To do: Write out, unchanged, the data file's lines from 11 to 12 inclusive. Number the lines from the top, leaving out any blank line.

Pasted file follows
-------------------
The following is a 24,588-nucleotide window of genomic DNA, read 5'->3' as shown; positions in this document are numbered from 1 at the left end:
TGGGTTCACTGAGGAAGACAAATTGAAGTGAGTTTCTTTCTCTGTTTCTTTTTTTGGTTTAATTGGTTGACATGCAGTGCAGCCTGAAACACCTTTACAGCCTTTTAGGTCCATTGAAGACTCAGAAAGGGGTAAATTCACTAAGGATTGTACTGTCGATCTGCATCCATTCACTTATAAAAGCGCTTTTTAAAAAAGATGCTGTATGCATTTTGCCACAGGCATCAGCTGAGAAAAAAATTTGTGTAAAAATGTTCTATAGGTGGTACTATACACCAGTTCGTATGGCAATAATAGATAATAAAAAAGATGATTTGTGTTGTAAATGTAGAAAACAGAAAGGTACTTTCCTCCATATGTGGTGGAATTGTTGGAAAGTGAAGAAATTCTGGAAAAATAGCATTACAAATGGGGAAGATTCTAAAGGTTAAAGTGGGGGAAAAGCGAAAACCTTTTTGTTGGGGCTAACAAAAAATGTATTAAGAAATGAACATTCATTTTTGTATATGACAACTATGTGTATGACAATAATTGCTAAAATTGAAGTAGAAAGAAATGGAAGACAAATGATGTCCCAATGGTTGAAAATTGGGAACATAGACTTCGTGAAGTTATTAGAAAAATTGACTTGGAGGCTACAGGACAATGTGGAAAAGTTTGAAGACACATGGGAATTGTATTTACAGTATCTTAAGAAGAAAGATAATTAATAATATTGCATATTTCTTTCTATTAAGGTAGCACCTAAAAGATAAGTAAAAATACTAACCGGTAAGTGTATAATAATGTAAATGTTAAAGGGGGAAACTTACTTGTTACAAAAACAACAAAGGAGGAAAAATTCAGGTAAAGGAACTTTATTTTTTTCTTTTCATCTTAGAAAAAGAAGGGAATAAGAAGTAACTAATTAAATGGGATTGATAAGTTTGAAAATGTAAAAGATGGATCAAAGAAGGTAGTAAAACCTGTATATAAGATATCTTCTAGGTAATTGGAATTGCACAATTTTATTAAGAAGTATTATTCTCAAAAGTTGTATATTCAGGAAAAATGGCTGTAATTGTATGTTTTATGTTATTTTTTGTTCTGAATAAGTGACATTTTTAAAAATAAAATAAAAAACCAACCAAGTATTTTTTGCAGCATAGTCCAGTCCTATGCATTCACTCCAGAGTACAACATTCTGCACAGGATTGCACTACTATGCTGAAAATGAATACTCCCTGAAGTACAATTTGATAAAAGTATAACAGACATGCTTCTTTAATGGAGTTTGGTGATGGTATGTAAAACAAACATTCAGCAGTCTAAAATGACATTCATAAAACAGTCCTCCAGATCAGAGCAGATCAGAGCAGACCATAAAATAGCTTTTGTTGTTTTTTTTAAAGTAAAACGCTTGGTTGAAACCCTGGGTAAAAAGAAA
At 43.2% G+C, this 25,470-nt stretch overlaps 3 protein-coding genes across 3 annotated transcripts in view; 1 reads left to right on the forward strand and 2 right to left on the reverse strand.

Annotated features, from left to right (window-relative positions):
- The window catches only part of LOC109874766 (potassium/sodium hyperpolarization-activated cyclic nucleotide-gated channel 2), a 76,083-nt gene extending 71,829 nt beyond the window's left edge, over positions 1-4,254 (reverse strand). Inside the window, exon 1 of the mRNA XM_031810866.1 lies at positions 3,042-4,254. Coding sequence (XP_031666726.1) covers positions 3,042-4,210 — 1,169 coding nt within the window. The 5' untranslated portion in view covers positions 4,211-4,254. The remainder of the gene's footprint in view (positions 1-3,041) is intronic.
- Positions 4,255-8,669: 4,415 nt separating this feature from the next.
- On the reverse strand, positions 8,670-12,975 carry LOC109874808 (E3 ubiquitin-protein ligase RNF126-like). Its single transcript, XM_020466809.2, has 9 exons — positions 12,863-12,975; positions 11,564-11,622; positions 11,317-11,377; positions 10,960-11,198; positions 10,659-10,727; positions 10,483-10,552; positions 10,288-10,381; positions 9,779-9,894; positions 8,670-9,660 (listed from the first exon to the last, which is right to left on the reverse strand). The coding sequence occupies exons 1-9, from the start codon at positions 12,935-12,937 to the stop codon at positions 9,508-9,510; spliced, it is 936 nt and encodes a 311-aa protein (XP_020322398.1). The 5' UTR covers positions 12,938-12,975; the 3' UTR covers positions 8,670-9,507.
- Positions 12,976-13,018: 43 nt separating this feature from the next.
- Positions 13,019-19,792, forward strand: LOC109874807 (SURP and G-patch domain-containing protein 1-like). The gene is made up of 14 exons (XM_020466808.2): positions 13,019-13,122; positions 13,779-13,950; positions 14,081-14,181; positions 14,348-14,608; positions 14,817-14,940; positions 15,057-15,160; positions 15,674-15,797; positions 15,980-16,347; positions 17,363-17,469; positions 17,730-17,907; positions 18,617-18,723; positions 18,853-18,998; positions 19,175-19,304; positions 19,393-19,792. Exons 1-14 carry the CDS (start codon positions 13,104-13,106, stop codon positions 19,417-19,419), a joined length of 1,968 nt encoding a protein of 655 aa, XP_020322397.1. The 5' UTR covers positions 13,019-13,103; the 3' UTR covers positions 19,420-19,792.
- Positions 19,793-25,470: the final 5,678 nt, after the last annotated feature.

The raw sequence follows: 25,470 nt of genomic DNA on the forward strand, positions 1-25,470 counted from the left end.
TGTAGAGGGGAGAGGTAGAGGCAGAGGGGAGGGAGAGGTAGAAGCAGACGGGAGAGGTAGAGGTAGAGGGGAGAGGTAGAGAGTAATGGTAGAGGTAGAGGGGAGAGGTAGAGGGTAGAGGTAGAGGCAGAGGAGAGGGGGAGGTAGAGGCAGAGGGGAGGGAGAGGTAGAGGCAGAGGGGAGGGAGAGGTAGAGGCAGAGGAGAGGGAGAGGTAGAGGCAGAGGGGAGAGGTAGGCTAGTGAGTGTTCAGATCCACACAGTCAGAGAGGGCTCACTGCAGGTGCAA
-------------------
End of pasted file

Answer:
The raw sequence follows: 25,470 nt of genomic DNA on the forward strand, positions 1-25,470 counted from the left end.
TGTAGAGGGGAGAGGTAGAGGCAGAGGGGAGGGAGAGGTAGAAGCAGACGGGAGAGGTAGAGGTAGAGGGGAGAGGTAGAGAGTAATGGTAGAGGTAGAGGGGAGAGGTAGAGGGTAGAGGTAGAGGCAGAGGAGAGGGGGAGGTAGAGGCAGAGGGGAGGGAGAGGTAGAGGCAGAGGGGAGGGAGAGGTAGAGGCAGAGGAGAGGGAGAGGTAGAGGCAGAGGGGAGAGGTAGGCTAGTGAGTGTTCAGATCCACACAGTCAGAGAGGGCTCACTGCAGGTGCAA